Another study from economists with the University of Massachusetts and University of Toronto found that among states that ended benefits early, about 26 percent of people who had been receiving unemployment payments in late April were working in early August. In states that continued the benefits, that number was about 22 percent. 

But the same study also found that among the 1.1 million people who lost benefits in 19 states that ended the benefits early, only about 145,000 had found jobs by early August. And a New York Times report found that the five U.S. states that saw the fastest job growth in July — Vermont, Hawaii, North Carolina, Rhode Island and Alaska — had all retained some form of extra federal unemployment benefits. 

Unemployment claims in Wisconsin have decreased dramatically from the peak in 2020, but 6,781 people still filed initial claims in the week ending Aug. 28, figures from the state Department of Workforce Development show. And 47,832 people filed a regular weekly claim during that period, which is lower than the 149,573 regular weekly claims seen during the same period of 2020. The maximum state weekly benefit is $370.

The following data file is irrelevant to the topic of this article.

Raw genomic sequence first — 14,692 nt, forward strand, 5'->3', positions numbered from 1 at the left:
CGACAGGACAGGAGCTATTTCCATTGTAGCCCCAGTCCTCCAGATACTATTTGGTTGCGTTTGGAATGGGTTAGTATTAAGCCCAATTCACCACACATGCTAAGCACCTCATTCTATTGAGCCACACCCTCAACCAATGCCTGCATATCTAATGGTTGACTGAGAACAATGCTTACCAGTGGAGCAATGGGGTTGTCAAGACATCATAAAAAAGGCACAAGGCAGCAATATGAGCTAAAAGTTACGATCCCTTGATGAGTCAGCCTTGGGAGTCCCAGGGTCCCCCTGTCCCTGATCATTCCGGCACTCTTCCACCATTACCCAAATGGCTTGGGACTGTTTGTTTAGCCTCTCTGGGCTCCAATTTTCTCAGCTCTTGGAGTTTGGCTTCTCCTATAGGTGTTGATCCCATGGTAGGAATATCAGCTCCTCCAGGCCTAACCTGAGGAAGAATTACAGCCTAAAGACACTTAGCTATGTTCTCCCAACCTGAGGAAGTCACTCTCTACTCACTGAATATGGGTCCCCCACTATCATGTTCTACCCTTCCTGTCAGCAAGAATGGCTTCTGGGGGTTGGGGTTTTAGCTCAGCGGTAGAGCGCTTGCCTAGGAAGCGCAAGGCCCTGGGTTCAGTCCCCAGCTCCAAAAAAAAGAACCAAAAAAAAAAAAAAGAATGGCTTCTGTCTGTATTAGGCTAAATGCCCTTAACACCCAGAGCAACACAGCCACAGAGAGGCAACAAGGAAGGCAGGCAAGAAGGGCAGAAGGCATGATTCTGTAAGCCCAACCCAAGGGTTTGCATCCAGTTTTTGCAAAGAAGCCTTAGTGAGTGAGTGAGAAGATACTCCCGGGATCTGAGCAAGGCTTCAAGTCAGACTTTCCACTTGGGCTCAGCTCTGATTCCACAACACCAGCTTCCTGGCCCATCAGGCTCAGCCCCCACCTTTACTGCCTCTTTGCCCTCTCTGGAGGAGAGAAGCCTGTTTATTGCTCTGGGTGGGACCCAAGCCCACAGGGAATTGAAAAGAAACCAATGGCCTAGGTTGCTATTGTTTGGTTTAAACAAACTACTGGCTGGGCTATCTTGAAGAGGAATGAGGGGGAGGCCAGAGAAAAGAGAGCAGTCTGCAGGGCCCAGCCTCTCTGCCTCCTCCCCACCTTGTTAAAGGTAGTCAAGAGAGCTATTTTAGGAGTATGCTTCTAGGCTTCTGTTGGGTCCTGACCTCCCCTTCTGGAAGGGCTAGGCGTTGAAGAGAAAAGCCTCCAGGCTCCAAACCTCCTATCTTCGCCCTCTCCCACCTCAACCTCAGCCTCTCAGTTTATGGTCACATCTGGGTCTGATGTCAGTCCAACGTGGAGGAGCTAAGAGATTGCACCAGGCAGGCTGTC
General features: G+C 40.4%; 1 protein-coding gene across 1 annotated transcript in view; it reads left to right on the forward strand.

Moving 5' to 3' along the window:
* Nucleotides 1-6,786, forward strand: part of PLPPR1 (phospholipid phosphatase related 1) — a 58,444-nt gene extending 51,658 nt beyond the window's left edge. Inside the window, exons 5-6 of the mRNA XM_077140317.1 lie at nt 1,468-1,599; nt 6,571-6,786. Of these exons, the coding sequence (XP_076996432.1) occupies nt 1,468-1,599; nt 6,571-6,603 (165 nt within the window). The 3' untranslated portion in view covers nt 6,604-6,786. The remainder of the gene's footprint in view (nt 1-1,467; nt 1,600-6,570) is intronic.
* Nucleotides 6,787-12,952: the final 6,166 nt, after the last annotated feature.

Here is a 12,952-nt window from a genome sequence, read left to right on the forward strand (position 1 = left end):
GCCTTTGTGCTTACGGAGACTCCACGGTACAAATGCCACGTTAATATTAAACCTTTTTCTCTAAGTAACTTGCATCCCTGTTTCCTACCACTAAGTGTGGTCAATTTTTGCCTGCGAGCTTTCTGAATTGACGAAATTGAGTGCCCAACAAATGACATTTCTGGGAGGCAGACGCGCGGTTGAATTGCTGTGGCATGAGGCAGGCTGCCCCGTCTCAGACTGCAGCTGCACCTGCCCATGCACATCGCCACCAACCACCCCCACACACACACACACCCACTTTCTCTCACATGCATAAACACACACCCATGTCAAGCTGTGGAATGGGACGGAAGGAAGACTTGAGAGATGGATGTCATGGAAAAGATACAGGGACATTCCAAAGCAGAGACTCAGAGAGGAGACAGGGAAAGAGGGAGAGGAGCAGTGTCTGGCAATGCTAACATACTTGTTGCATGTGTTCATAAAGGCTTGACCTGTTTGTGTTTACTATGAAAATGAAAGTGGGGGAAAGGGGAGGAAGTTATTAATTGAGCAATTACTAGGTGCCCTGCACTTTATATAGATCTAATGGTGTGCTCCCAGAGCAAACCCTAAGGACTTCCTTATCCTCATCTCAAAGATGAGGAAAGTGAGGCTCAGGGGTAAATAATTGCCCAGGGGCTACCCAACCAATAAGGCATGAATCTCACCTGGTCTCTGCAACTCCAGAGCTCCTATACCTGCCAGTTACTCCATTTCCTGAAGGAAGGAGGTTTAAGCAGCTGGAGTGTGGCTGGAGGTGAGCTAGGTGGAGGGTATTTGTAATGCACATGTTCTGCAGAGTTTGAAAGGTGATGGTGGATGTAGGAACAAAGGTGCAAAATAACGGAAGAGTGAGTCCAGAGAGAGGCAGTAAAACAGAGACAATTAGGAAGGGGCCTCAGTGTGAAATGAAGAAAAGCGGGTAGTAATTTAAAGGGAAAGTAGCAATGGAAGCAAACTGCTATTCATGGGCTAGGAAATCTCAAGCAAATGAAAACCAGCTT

Wisconsin’s unemployment rate was 3.9 percent in July, while the national unemployment rate was 5.4 percent for the month. 

See the latest numbers on unemployment claims in the state: https://dwd.wisconsin.gov/uistats/ 

— A Milwaukee startup called Bright Cellars has closed on an $11.2 million investment round led by Cleveland Avenue, a Chicago-based venture capital firm that focuses on the food and beverage industry. 

Existing investors Northwestern Mutual and Revolution Ventures of Washington, D.C. also participated in the round. 

Bright Cellars has a subscription wine service that offers customers a personalized selection of wines each month as well as “introductory-to-expert level wine education.” The company’s algorithm tweaks the wines selected based on customer feedback.